Domestic Violence High-Risk Team & Protective Orders (Lunch Session)
Lauren Cisneros
Too often there is an unnecessary gap between civil protective orders and the criminal cases that are inevitably connected. This lunch session will provide the processes involved in an Applicant obtaining a protective order, how the orders and criminal cases are flagged high-risk for lethality, and how to use these processes as tools to advance the prosecution of criminal cases. Presented by the lead prosecutor for the Protective Order division, the lead prosecutor of High Risk criminal cases, and the High-Risk counselor from Travis County, this workshop also provides a general overview of the Domestic Violence High-Risk Team Model, the benefits of using this model to properly identify and prosecute high-risk, and how to collaborate across multiple agencies within the community to coordinate Victim safety and successful prosecution. 

Effective & Ethical Healthcare Interventions for Patients Experiencing Human Trafficking
Kim Nash
This workshop will address interventions that healthcare professionals can apply for the patient who is known or suspected to be experiencing human trafficking. The presenter will go beyond screening and discuss specific care that can be provided in a healthcare setting. While the content is focused on medical professionals identifying and providing interventions, advocates can benefit from getting an in-depth look at what appropriate health care can look like to better support survivors. Law enforcement and prosecutors can bolster their understanding of how documented observations, diagnoses, care provided, and patient responses in the medical record could assist in investigation and prosecution of trafficking cases.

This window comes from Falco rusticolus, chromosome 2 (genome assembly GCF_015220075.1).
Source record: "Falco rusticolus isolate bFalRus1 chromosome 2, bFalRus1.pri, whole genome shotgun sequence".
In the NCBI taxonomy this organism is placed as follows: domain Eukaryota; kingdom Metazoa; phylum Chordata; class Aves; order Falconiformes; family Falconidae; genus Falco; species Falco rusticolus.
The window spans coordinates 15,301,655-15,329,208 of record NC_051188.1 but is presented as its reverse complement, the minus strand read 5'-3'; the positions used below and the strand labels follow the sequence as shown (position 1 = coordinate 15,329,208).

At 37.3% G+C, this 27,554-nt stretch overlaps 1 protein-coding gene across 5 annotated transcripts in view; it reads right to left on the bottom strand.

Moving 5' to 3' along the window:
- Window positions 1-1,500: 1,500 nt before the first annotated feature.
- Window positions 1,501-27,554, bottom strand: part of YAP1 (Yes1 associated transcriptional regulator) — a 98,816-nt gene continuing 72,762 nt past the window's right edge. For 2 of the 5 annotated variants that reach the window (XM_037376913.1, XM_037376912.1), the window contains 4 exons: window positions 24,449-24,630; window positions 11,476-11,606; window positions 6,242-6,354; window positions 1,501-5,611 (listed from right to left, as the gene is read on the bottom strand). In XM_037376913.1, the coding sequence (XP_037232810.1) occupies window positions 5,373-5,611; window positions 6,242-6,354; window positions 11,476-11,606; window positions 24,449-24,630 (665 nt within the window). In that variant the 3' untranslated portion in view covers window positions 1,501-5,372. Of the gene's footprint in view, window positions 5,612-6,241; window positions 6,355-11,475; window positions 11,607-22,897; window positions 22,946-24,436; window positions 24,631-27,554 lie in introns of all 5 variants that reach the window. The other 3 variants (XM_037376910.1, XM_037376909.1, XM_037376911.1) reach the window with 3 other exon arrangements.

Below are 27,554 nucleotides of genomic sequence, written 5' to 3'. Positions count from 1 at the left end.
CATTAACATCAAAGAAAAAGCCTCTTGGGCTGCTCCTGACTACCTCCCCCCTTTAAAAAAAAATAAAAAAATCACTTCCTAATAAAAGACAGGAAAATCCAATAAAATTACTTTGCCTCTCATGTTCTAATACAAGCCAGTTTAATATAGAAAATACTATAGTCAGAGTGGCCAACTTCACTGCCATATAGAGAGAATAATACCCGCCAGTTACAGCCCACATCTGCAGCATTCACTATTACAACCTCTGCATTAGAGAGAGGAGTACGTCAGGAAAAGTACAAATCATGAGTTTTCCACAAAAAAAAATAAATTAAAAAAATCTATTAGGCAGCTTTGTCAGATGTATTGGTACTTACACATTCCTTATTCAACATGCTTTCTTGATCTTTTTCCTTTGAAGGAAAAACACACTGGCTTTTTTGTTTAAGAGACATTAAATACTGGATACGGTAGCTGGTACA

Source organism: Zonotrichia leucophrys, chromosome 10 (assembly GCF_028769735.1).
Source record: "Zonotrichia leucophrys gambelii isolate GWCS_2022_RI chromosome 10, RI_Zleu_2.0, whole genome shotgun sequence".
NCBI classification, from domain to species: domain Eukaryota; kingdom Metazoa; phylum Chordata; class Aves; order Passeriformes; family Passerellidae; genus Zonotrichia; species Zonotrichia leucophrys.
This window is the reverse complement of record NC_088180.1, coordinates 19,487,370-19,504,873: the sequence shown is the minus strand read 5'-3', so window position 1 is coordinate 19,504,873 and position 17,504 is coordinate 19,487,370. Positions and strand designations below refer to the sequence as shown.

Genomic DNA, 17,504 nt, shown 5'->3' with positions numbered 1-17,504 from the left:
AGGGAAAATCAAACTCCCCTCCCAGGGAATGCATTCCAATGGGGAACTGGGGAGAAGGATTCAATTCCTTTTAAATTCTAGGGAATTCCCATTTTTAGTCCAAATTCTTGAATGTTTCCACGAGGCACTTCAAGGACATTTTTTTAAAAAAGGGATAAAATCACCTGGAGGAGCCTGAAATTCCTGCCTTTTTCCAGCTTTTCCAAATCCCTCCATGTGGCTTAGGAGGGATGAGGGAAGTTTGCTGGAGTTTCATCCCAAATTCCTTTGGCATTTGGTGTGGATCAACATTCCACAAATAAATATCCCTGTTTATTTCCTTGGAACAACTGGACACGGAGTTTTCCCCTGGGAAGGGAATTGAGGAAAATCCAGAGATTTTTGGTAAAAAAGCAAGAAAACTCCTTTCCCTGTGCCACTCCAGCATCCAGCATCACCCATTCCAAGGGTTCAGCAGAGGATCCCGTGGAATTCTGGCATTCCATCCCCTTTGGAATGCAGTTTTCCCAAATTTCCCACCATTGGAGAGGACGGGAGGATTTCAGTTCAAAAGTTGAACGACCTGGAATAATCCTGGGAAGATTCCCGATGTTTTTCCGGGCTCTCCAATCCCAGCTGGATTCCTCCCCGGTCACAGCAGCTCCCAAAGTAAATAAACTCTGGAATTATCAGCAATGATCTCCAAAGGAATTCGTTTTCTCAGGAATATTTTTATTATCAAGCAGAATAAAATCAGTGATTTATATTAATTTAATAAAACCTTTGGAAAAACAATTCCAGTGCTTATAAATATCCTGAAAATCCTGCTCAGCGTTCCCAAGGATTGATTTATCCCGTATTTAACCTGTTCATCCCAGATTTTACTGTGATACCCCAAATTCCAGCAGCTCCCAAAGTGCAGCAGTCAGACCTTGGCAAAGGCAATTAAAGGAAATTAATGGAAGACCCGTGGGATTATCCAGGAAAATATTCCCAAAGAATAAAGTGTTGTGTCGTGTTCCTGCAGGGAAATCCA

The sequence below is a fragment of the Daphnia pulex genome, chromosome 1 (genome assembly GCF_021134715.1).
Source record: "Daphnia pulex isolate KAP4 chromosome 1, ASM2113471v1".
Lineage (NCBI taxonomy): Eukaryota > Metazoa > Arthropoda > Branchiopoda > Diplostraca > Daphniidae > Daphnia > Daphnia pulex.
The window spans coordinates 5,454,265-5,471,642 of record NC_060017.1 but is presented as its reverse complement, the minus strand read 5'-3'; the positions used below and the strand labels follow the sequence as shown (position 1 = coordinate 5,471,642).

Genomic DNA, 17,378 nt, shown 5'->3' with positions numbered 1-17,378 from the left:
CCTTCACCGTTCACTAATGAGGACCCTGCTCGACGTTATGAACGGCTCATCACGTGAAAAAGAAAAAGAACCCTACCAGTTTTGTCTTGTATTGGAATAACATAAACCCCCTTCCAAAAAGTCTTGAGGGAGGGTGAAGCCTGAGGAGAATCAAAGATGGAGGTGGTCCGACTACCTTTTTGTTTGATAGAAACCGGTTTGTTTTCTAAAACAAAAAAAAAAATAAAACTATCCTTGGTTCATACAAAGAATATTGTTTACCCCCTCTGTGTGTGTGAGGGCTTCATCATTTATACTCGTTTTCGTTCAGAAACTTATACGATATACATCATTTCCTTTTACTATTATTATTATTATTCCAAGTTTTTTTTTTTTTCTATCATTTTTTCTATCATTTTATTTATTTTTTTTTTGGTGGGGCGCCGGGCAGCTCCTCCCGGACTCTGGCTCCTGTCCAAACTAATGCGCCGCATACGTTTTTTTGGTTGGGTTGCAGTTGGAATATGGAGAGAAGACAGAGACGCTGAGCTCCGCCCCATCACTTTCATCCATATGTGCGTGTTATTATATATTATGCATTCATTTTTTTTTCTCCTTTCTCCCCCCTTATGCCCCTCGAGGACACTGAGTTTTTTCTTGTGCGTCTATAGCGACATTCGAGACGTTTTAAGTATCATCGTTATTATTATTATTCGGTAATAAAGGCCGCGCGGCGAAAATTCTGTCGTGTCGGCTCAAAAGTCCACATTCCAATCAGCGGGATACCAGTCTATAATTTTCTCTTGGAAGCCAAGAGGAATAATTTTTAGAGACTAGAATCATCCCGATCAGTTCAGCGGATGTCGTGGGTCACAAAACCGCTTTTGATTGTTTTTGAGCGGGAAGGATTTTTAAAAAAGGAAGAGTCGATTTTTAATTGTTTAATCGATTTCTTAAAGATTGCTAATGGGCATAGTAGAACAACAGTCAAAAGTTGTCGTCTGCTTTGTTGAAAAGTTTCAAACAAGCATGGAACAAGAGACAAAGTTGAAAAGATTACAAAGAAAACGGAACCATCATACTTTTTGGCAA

Effective Report Writing in Gender Based Violence Cases
Robert Frechette
Gender-based and family violence crimes are pattern crimes that require careful documentation. This workshop will examine how police, medical, and other official reports have the potential to make or break a case and either empower or re-victimize. The presenter will explore descriptive language and share tools for writing clear, complete, and accurate narratives.

Ending the Backlog: Development & Implementation of a Statewide Sexual Assault Kit Tracking System
Shaunestte Terrell
Following a national awakening to the issue of untested sexual assault kits throughout the country, Indiana developed its own unique sexual assault kit tracking system. This workshop will describe the process followed by a multidisciplinary team entrusted to complete this task. The presenters will emphasize the importance of the multidisciplinary effort and working with the legislature in a proactive, effective manner. The presenters will also describe the chain of events leading to the creation and implementation of the tracking system, including legislative study sessions and subsequently enacted laws, audits conducted to analyze the scope of the problem, working with a vendor to create the software, and eventual implementation of the system. The team will be candid in describing both the successes and obstacles encountered in the process.